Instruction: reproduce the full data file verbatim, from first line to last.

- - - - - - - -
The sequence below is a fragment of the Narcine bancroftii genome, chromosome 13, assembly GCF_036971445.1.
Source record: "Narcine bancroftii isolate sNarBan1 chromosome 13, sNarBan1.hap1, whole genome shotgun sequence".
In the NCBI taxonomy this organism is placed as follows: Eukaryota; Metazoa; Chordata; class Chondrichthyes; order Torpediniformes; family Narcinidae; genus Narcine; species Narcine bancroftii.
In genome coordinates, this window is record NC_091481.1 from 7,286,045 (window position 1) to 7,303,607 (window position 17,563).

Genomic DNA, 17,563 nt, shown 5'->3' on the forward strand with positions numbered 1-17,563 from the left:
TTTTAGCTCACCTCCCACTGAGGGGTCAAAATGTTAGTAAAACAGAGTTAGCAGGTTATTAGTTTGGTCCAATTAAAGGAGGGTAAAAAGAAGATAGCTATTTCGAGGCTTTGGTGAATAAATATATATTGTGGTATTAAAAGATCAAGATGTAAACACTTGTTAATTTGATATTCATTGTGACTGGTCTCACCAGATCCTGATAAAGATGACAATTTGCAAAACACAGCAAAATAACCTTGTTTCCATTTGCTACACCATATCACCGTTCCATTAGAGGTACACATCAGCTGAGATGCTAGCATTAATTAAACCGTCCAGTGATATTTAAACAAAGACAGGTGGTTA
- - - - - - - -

The sequence below is a fragment of the Narcine bancroftii genome, chromosome 13, assembly GCF_036971445.1.
Source record: "Narcine bancroftii isolate sNarBan1 chromosome 13, sNarBan1.hap1, whole genome shotgun sequence".
In the NCBI taxonomy this organism is placed as follows: Eukaryota; Metazoa; Chordata; class Chondrichthyes; order Torpediniformes; family Narcinidae; genus Narcine; species Narcine bancroftii.
In genome coordinates, this window is record NC_091481.1 from 7,286,045 (window position 1) to 7,303,607 (window position 17,563).

Genomic DNA, 17,563 nt, shown 5'->3' on the forward strand with positions numbered 1-17,563 from the left:
TTTTAGCTCACCTCCCACTGAGGGGTCAAAATGTTAGTAAAACAGAGTTAGCAGGTTATTAGTTTGGTCCAATTAAAGGAGGGTAAAAAGAAGATAGCTATTTCGAGGCTTTGGTGAATAAATATATATTGTGGTATTAAAAGATCAAGATGTAAACACTTGTTAATTTGATATTCATTGTGACTGGTCTCACCAGATCCTGATAAAGATGACAATTTGCAAAACACAGCAAAATAACCTTGTTTCCATTTGCTACACCATATCACCGTTCCATTAGAGGTACACATCAGCTGAGATGCTAGCATTAATTAAACCGTCCAGTGATATTTAAACAAAGACAGGTGGTTA